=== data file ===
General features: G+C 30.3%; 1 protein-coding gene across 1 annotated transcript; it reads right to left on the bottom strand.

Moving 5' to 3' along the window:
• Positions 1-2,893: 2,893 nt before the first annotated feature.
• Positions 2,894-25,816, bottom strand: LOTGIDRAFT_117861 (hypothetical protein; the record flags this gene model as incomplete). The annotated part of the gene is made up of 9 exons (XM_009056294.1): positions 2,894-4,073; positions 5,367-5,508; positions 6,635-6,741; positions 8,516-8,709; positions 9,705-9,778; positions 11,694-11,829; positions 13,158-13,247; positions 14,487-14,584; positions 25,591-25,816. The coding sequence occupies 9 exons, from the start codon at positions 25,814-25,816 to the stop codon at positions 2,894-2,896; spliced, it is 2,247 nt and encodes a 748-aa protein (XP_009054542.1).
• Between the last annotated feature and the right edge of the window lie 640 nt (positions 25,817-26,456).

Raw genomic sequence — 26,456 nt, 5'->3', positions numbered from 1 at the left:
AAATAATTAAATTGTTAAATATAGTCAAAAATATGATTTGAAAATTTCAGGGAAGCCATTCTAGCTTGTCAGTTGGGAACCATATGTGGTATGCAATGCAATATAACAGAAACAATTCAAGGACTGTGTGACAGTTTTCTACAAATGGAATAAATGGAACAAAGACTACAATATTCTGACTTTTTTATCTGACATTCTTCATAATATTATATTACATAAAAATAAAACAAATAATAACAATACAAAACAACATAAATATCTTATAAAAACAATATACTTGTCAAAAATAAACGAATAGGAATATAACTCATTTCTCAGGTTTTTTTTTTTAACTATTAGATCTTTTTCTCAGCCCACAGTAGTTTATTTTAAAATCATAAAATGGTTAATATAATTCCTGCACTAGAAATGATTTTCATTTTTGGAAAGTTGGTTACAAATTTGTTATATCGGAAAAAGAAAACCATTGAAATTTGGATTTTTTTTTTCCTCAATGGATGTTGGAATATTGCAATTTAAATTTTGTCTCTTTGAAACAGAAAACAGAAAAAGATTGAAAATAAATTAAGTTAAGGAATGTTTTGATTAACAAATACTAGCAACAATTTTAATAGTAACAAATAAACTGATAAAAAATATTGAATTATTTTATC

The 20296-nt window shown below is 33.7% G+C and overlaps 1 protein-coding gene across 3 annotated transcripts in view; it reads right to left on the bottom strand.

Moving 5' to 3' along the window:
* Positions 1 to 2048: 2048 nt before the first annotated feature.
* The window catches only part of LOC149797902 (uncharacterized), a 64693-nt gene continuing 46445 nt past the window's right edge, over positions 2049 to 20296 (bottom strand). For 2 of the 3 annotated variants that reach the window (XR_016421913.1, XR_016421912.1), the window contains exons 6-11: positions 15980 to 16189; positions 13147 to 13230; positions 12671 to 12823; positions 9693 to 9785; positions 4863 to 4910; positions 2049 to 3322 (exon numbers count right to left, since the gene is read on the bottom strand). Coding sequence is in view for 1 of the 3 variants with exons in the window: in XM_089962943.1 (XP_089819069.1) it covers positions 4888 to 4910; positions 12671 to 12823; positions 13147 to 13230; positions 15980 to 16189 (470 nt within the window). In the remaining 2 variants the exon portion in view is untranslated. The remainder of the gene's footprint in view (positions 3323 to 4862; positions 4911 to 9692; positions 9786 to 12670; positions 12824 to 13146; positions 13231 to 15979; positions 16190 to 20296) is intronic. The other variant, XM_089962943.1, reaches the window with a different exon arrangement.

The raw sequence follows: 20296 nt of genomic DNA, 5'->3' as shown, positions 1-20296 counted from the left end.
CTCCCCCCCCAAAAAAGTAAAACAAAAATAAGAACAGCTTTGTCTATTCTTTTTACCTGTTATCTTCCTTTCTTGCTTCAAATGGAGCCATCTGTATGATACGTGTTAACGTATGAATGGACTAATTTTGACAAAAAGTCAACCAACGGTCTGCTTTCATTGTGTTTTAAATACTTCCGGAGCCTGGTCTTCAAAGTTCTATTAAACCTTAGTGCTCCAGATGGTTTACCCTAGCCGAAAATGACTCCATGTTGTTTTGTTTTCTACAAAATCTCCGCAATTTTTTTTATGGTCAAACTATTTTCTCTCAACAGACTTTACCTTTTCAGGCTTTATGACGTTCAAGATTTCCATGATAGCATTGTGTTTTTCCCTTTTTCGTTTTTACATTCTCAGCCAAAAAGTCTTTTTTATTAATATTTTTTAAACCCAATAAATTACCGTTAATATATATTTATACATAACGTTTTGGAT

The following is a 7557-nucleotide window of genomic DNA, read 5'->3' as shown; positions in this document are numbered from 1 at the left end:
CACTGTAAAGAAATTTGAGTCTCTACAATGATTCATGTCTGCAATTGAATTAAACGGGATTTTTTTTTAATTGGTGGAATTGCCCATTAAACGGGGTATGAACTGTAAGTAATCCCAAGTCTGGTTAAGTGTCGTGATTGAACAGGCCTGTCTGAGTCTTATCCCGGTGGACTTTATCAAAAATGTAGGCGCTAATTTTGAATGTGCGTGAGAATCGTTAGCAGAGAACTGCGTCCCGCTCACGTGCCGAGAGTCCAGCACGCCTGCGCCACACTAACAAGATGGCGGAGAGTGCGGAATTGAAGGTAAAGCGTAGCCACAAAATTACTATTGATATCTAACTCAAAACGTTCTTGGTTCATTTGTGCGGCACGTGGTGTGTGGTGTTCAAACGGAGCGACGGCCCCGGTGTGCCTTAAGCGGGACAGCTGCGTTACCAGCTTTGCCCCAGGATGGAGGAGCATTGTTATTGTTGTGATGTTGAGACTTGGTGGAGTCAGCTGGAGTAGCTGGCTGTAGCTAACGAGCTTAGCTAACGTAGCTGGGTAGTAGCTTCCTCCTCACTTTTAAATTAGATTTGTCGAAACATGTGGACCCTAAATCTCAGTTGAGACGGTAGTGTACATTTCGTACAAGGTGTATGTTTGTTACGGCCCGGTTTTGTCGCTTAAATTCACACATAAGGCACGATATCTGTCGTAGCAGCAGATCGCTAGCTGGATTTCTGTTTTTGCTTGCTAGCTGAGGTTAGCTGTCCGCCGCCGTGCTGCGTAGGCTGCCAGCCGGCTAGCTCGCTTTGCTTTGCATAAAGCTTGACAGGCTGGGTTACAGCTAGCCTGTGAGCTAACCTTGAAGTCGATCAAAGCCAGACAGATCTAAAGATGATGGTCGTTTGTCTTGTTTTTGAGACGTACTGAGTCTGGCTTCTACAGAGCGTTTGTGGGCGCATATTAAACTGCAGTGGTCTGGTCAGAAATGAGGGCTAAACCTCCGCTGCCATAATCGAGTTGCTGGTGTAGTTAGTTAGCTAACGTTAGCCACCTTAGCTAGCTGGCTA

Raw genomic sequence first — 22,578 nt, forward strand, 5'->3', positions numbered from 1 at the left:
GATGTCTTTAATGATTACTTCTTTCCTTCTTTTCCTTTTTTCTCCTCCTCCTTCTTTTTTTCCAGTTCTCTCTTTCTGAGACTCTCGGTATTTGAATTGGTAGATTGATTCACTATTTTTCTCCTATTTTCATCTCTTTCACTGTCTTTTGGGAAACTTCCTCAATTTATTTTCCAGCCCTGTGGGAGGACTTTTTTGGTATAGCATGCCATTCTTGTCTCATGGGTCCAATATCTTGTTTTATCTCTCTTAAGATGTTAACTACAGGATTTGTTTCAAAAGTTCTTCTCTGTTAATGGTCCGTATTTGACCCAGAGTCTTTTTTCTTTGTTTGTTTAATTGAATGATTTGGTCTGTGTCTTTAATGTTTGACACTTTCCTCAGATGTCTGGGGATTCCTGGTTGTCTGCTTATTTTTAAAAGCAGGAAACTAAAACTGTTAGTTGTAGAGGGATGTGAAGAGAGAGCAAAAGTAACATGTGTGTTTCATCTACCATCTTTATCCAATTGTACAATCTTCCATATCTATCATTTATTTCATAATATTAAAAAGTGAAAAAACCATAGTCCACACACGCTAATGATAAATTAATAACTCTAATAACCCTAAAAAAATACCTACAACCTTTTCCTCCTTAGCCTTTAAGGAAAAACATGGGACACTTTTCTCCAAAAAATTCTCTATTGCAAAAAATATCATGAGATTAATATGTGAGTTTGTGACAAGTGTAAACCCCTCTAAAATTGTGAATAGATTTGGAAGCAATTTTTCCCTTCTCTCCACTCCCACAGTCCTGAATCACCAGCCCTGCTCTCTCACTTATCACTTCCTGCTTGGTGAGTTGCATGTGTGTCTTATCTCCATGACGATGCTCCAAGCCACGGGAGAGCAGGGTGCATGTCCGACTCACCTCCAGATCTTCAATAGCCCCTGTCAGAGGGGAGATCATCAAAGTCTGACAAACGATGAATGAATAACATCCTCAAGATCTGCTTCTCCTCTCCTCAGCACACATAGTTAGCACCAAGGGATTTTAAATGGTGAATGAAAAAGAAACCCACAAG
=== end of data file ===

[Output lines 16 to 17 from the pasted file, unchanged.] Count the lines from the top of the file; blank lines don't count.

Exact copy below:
Raw genomic sequence first — 22,578 nt, forward strand, 5'->3', positions numbered from 1 at the left:
GATGTCTTTAATGATTACTTCTTTCCTTCTTTTCCTTTTTTCTCCTCCTCCTTCTTTTTTTCCAGTTCTCTCTTTCTGAGACTCTCGGTATTTGAATTGGTAGATTGATTCACTATTTTTCTCCTATTTTCATCTCTTTCACTGTCTTTTGGGAAACTTCCTCAATTTATTTTCCAGCCCTGTGGGAGGACTTTTTTGGTATAGCATGCCATTCTTGTCTCATGGGTCCAATATCTTGTTTTATCTCTCTTAAGATGTTAACTACAGGATTTGTTTCAAAAGTTCTTCTCTGTTAATGGTCCGTATTTGACCCAGAGTCTTTTTTCTTTGTTTGTTTAATTGAATGATTTGGTCTGTGTCTTTAATGTTTGACACTTTCCTCAGATGTCTGGGGATTCCTGGTTGTCTGCTTATTTTTAAAAGCAGGAAACTAAAACTGTTAGTTGTAGAGGGATGTGAAGAGAGAGCAAAAGTAACATGTGTGTTTCATCTACCATCTTTATCCAATTGTACAATCTTCCATATCTATCATTTATTTCATAATATTAAAAAGTGAAAAAACCATAGTCCACACACGCTAATGATAAATTAATAACTCTAATAACCCTAAAAAAATACCTACAACCTTTTCCTCCTTAGCCTTTAAGGAAAAACATGGGACACTTTTCTCCAAAAAATTCTCTATTGCAAAAAATATCATGAGATTAATATGTGAGTTTGTGACAAGTGTAAACCCCTCTAAAATTGTGAATAGATTTGGAAGCAATTTTTCCCTTCTCTCCACTCCCACAGTCCTGAATCACCAGCCCTGCTCTCTCACTTATCACTTCCTGCTTGGTGAGTTGCATGTGTGTCTTATCTCCATGACGATGCTCCAAGCCACGGGAGAGCAGGGTGCATGTCCGACTCACCTCCAGATCTTCAATAGCCCCTGTCAGAGGGGAGATCATCAAAGTCTGACAAACGATGAATGAATAACATCCTCAAGATCTGCTTCTCCTCTCCTCAGCACACATAGTTAGCACCAAGGGATTTTAAATGGTGAATGAAAAAGAAACCCACAAG